Temperature changes in a chamber for 14 days, most time under high temperatures. Psot selection of the references, searched for the ones close to the 10 V. Most devices were below 10 V, the average of all 30 selected were 500µV below 10V. Hard to find a piece close to 10V. I didn't wanted to use the electrical trim via voltage divider.

Soldered and observed. After 10 minutes power on taken the first measurement. Within the next half an hour voltage decrease 30µV, the next 12 hour by another 50µV, after three days the reference was much better. Now the part was close to 10V. With a little portion of heat the reference reached exactly the 10V.

Temperature control, worked in a perfect manner, with the psilloscope it was very easy making the control stable. The temperature pin of the refence was stands still on the last digit of the DMM.

The voltage divider to set the internal reference for the temperature control is derived by the 10V output. An increasing 10V will increase also the reference temperature output. On the temp-DMM the last digit stands still, the temperature is stabil within the milli Kelvins.

It's not a good idea to calculate reference ageing, you can guess only. In general with increasing operating time the long time drift will decrease significantly. You can't predict how long the device needs to be stable. Most references of the same type behavior and drift in the same manner, this is a chance to give a prognonis. But what is stable? - you find the answer in the demands of your application.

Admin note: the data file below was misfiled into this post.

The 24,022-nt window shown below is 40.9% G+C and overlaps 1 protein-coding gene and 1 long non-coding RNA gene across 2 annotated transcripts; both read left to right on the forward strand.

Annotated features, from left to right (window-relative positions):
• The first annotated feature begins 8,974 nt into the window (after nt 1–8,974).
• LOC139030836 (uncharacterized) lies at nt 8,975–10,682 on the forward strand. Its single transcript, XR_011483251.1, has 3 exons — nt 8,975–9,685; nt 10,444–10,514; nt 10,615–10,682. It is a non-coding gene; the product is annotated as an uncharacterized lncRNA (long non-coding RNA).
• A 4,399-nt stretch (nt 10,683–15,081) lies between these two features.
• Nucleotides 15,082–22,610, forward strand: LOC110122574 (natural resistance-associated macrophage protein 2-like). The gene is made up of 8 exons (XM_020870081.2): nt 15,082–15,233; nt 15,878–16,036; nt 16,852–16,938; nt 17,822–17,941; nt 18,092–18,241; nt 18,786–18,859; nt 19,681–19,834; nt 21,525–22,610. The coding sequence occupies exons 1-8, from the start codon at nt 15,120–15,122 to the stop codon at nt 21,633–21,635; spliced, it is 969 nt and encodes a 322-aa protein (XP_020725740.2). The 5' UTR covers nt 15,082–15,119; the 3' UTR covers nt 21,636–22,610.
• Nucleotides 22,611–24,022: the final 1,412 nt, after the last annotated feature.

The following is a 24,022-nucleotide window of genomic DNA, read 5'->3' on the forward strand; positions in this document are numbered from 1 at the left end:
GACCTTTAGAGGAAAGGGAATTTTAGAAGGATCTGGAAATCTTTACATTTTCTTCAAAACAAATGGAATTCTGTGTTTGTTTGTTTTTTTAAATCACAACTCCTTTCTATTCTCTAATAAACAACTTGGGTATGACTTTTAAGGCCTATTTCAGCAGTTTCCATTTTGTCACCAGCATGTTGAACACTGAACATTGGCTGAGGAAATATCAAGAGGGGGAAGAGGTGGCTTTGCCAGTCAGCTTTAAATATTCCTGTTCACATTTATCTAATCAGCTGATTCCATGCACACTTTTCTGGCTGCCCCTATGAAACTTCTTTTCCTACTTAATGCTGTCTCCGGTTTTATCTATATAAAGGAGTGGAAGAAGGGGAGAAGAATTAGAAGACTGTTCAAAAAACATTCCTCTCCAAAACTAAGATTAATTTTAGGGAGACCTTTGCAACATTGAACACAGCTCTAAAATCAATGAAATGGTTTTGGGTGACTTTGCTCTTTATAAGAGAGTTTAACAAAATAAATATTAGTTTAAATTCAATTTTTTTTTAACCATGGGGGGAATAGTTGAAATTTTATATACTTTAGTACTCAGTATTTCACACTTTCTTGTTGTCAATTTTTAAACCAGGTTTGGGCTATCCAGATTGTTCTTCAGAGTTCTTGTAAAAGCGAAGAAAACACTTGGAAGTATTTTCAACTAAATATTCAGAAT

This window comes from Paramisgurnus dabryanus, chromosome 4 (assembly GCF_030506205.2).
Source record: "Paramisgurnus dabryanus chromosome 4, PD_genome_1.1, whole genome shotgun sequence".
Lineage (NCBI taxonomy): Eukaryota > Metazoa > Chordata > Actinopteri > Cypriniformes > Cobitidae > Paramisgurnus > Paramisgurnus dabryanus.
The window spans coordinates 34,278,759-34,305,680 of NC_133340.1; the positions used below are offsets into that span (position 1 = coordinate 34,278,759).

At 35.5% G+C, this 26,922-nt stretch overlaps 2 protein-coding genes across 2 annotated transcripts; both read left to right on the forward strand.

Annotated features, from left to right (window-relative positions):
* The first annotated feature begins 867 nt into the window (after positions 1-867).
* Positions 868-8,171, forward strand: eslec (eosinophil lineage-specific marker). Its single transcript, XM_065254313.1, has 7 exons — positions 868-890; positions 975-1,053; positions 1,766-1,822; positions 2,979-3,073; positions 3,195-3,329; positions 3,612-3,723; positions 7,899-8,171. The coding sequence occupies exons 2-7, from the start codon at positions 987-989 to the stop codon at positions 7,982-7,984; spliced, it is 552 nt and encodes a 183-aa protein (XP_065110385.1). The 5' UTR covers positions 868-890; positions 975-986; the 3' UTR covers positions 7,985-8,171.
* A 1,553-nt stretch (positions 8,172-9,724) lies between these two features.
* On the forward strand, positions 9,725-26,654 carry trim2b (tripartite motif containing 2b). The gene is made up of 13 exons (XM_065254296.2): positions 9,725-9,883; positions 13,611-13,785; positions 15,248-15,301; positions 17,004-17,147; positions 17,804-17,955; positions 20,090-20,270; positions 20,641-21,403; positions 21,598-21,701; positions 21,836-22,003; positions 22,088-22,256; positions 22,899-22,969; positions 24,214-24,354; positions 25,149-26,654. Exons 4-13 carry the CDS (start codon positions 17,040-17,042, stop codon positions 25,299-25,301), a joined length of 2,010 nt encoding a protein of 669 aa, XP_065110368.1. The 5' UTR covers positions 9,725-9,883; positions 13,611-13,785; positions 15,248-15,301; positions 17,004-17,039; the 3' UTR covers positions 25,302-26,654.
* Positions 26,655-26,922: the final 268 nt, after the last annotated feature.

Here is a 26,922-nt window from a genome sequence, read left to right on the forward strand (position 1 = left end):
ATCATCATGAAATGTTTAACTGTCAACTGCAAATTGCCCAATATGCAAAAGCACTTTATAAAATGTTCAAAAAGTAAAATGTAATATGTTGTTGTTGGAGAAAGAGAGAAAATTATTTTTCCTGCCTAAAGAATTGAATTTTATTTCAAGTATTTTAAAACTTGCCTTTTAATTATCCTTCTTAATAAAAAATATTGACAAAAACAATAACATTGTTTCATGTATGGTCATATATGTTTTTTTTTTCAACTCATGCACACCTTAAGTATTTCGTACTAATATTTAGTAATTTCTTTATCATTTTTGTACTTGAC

You can't calculate long time drift of references, the best method is test and wait.

Reference Measurement

Measurement setup, using not the best emf cables, good enough for the 10 volt range.

The blue LED indicates a settled temperature control.

Long Time Drift

Since measurement 1140h, TC compensated measurement. Starting at t=1834h the reference got a new Power Supply. For this the reference was switched off, because some soldering were necessary on the power supply pins. After this time without power and heater after swithing ON again the reference shows a value some 10µV higher than before, even under controlled temperature. It took some hours coming back to the old values.

It can be said the controlled IC temperature remains stable. A min. max. range of 0.01 Kelvin is nice over a 1884h period, here even under assumption of an ideal DMM. The new power supply leds to a little increased temperature of +0.0025 Kelvin. 

Temperature Coefficient Measurement - click here

Power Supply - click here

The room temperature. There were some days with an outside temperature -3°C and some days with 18°C outside. This room don't have an automatically controled heater. A family member controls the temperature by "feeling cold - feeling warm" switching the oven on or off. My respekt or her, stable over a long period. Always measured in the morning and evening.

Now the reference mounted in a small thermal isolated body. The coaxial connector was replaced with 4 mm banana plugs, better and more comfortable for DC purposes. Over the plugs there are four copper srews. Unfortunately it was necessary to solder near the reference IC, therefore the former stable reference value of 9.999,58 Volt has changed to more than 10 volts for some days. Now it is well stabilized to approximately 9.999,92 volt, it was luck the value changed closer to 10 volts after soldering and did not drift in the other direction. If the long time drift satisfies me, the reference will be measured on a known calibrator.